Facebook Inc revealed its numbers for the three months through June on Wednesday and Wall Street was confused. A slew of upgrades followed the firm’s numbers, but stock fell by more than 5 percent right after the numbers were revealed. The forecasts of sell-side research houses were not the same as those in other sectors, and that tension is clear on Thursday morning.
At time of writing shares in Facebook are down by more than 2 percent in pre-market trading. They’ve recovered from the lows of Wednesday evening on the back of a number of upgrades from Wall Street. Whether shares sink further, or rise, on market open is anyone’s guess.
Facebook earnings bring upgrades
Facebook beat the sell-side expectations for both earnings and revenue by a wide margin on Wednesday evening. The firm recorded non-GAAP EPS of 50 cents on sales of $4.04B. Wall Street had been looking for non-GAAP EPS of 47 cents on sales of $3.99B.
There didn’t seem to be any off-kilter numbers in the report that might drive shares down. Sell side research firms were, according to the reports released on Thursday morning, very happy with Facebook’s report.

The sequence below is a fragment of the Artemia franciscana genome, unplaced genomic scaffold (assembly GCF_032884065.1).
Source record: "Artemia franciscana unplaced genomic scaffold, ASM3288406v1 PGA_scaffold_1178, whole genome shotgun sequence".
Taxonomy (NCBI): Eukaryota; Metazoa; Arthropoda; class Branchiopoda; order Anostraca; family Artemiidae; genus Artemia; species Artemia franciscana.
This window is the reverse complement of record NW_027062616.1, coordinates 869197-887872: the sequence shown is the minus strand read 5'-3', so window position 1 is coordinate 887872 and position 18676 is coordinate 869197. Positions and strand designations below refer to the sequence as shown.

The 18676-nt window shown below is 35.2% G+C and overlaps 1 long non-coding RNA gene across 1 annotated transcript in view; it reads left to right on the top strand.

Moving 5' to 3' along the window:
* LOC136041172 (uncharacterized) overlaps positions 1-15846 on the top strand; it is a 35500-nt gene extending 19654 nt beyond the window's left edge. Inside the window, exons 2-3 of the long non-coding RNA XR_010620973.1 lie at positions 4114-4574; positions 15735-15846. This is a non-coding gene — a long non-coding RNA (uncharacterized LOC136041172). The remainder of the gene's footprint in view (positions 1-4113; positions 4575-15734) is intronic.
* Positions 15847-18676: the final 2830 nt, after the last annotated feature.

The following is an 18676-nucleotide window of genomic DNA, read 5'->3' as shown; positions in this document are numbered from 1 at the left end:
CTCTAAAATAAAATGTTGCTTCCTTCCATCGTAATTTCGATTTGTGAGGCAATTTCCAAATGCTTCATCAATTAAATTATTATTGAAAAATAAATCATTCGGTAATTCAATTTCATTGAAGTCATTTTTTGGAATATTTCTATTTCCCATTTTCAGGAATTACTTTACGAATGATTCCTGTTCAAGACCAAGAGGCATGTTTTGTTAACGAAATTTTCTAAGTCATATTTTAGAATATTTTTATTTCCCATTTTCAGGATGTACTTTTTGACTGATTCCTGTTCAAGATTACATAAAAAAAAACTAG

Brean Capital analyst Sarah Hindlian raised here target price on the stock from $108 to $111. She said that the report showed off “strong execution, careful monetization, and a leading long-term position in the digital advertising industry.”
William Bird of FBR Capital raised his price target to $118 from $94. He said that Facebook “is uniquely positioned to grow its share of the high-growth mobile ad market, a function of its product format, unique data asset (i.e., definitive IDs and cross-device login), and strong track record of innovation.”
If the early sell-side reviews of the firm’s report are any guide, the mood around the firm on that part of Wall Street is good. Why then did so much of a sell-off hit the stock on the back of the earnings numbers?
Great expectations at Facebook
Facebook falls into Jim Cramer’s FANG Group which includes itself, Amazon, Netflix and Google. These are the web giants that truly control their markets. For the June quarter the other three firms strongly outperformed what Wall Street was looking for. It seems that traders wanted something close to that from Facebook on Wednesday.
Instagram, which was supposed to be the headline figure leading into the June report, showed little cash flow from its ad build up. Facebook confirmed that the ramp up in the photo-based social network would be slow and steady.
Facebook simply didn’t surprise in the same way that its peers in the FANG group did this time around, and a lot of money may have been put on it doing do. The options market was pricing a move of more than 8 percent into the firm’s stock ahead of the report. Nothing in the report that was released was close to bringing that about.
Facebook is a strong firm with a high stock price. The sell-side on Wall Street is betting that the firm is good enough to grow into that valuation. Others aren’t so sure, and for some reason they chose right after earnings to get out of the stock.